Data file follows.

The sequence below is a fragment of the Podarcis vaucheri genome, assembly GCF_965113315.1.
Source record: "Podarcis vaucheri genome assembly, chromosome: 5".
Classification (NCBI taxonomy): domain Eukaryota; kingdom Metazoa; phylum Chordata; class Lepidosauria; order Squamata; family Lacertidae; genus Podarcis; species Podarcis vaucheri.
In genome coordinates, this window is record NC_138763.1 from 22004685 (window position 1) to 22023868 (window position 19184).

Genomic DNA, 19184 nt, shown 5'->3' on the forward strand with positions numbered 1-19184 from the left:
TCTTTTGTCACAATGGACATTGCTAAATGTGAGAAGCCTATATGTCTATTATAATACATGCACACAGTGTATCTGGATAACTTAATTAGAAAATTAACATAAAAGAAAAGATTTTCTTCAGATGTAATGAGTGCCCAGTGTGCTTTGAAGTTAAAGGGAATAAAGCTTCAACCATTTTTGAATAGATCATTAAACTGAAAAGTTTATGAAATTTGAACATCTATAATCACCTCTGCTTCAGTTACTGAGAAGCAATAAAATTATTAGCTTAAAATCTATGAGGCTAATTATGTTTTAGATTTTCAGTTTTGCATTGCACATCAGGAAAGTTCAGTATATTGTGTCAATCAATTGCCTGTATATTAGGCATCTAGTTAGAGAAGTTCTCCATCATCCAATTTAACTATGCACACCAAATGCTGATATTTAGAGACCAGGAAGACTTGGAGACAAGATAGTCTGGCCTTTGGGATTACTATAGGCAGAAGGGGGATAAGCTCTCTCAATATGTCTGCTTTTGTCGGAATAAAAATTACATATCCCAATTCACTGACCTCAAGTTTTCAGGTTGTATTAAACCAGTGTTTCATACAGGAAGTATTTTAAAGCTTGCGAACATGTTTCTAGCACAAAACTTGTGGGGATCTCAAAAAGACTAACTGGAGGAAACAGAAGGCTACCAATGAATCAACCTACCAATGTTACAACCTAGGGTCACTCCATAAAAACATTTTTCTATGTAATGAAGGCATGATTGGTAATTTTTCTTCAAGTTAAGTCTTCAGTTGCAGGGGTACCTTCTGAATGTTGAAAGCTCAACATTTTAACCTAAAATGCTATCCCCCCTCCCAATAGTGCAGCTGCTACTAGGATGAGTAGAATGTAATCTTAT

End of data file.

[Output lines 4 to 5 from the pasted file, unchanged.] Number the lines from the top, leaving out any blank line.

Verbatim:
In genome coordinates, this window is record NC_138763.1 from 22004685 (window position 1) to 22023868 (window position 19184).

Genomic DNA, 19184 nt, shown 5'->3' on the forward strand with positions numbered 1-19184 from the left: